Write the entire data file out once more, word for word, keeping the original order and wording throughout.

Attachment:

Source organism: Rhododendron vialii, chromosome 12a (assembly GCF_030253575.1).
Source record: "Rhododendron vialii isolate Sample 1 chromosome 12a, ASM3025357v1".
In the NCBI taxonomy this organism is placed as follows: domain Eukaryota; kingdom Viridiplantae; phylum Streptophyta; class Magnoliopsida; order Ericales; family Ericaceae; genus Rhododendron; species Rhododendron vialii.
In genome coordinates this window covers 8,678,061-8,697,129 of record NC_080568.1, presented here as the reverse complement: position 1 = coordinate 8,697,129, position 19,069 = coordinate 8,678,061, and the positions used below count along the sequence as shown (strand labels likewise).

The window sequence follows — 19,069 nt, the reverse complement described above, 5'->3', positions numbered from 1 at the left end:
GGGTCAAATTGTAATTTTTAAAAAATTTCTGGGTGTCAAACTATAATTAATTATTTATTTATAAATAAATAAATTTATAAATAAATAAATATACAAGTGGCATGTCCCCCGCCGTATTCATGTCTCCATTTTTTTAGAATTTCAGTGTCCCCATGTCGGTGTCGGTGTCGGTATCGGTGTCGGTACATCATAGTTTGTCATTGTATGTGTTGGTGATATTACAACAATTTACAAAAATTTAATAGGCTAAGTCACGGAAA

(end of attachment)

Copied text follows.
Source organism: Rhododendron vialii, chromosome 12a (assembly GCF_030253575.1).
Source record: "Rhododendron vialii isolate Sample 1 chromosome 12a, ASM3025357v1".
In the NCBI taxonomy this organism is placed as follows: domain Eukaryota; kingdom Viridiplantae; phylum Streptophyta; class Magnoliopsida; order Ericales; family Ericaceae; genus Rhododendron; species Rhododendron vialii.
In genome coordinates this window covers 8,678,061-8,697,129 of record NC_080568.1, presented here as the reverse complement: position 1 = coordinate 8,697,129, position 19,069 = coordinate 8,678,061, and the positions used below count along the sequence as shown (strand labels likewise).

The window sequence follows — 19,069 nt, the reverse complement described above, 5'->3', positions numbered from 1 at the left end:
GGGTCAAATTGTAATTTTTAAAAAATTTCTGGGTGTCAAACTATAATTAATTATTTATTTATAAATAAATAAATTTATAAATAAATAAATATACAAGTGGCATGTCCCCCGCCGTATTCATGTCTCCATTTTTTTAGAATTTCAGTGTCCCCATGTCGGTGTCGGTGTCGGTATCGGTGTCGGTACATCATAGTTTGTCATTGTATGTGTTGGTGATATTACAACAATTTACAAAAATTTAATAGGCTAAGTCACGGAAA